Cafe Hitch-hike


It would look something like this

I didn't expect a humorous early birthday gift: a Scooby Doo lunch bag and t-shirt, a deck of astronomy flash cards, and a US half-dollar with the side view of JFK and the year '1973.' It gave me a good laugh; I'd get gifts like this for school very regularly. It's not as bad as people who have birthdays near the Yuletide, but these gifts tend to be high in utility (socks), low in entertainment, and good for educational purposes. I loved Scooby Doo and astronomy as a kid, actually. My favorite annual field trip was to the local planetarium named after an astronaut from the area.

The JFK means a lot to me because it reminds me of his portrait that was in my grandpa's room (and what the portrait meant to him as a naturalized citizen), not to mention being circulated the same year I was.

Puppy Dog is now taking old people medications, like ones for arthritis, inflammation, and pain. She does seem to feel better though she still has some issues with stumbling a little. Miss Marley has also chilled out considerably. She could be anxious or restless at times when she was more spry, but I see less of that. We can't do our power walks anymore, and I miss those so much. We do a shorter one, and she wants to keep going sometimes, but we don't. I noticed that she gets very tired, especially if it's hot out.

When I talk on my phone, she sits near my feet and attentively looks up at me. I say she enjoys conversation, especially with females. She often hangs around and I joke that she's nosy and has to know everything (kinda like Mommy, heh). I'll never forget how quickly she bonded with my siblings last Thanksgiving and then my aunts and uncles last Christmas. She was more than happy to be held, adored, and carried by them! My mom cooked up some bacon for her during the visit! I'd say Miss Marley has a good life, but she is such a dang charmer!

I've been calling her my Senior Puppy for the last 2 years, and now she really, really is. It makes me ache because I think I know the time we have to say goodbye is likely to be closer than it was last year and the years before that. I can keep her comfy and keep some hope; she could just be this way for quite a while, maybe even 3 years. We will see. I saw a cute meme of 2 cartoon dachshunds. One was in a chair with spectacles and a blanket, while another with the same coloring as Marley stood on its hind legs and with a cane. 'Senior Wieners Rock!' was the caption.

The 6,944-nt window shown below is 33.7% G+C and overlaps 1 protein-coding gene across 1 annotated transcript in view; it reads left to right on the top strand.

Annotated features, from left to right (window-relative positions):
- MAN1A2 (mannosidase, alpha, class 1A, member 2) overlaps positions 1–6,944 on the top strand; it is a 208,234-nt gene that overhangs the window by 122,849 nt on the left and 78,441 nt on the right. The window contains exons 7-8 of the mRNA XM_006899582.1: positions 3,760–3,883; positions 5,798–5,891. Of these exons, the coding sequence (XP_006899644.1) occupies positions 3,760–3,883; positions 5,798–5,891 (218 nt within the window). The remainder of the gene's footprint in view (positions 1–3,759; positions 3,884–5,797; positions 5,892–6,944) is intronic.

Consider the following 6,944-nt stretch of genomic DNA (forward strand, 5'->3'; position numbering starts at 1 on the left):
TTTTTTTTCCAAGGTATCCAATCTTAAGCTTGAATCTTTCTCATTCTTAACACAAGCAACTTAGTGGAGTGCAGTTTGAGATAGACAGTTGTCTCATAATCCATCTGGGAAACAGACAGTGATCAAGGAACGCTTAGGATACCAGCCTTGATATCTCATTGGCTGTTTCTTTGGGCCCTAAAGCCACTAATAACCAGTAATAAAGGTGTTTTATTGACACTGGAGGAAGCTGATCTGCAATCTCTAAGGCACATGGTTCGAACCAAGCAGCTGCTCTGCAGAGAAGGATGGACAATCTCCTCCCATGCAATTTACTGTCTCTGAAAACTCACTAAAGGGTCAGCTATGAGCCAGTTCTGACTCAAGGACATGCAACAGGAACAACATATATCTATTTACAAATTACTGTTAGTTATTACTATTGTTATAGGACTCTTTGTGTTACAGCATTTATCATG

We are returning to the vet specialist for a follow-up next week to see show she responded to the meds. Since surgery isn't a very viable option, maybe this is what we'll have. I'm not too fond of that because because she won't take pills, so I have to almost shove them down her throat; she won't even take them if I wrap it up in ham because she'll eat the food and spit out the pill.

We are back to work but everyone is encouraged to be in the building as minimally as possible. Services are being scaled back, and what remains at this time is a combination of it being an essential service, if it can be online or in-person as little as possible, and interact with few people. I feel bad for the students who won't get the traditional first-year experience. Hell, I feel bad for leaving them the world we now have.

I watched a historical series, and it made me think about how life was so different 120 years ago and beyond where people had much shorter lifespans and more dangers than we do know (or at least different ones). In the 'Little House' books about life on the prairie and plains, the father kept a shotgun above the door so it can be grabbed on the way out of the the house. My great-grandfather died from TB, and it's probable that a great-grandmother died from influenza. Yet, we now have a pandemic. I thought of a pre-pandemic CDC report that talked about what it learned from the 1918-1919 pandemic and looked at where we are now; a part of me cried inside.

Meanwhile, back at work, I had a dream that our grand pubah was meeting individually with people because they were about to make a beeline for the exit. They wanted to meet with people who would be willing to take on certain roles of their job. I was offered one along and a few hundred dollars laid on the table during the discussion. I actually was mortified; yeah, the roles are appealing but the next thought went something like hell no! I cringed when I imagined facing the hyena-like smiles of some of the grand pubahs in the organization, and that I'd have to face them to get a lick of support to operate. If I were to be successful at that, it would look something like this:

downwind | upstream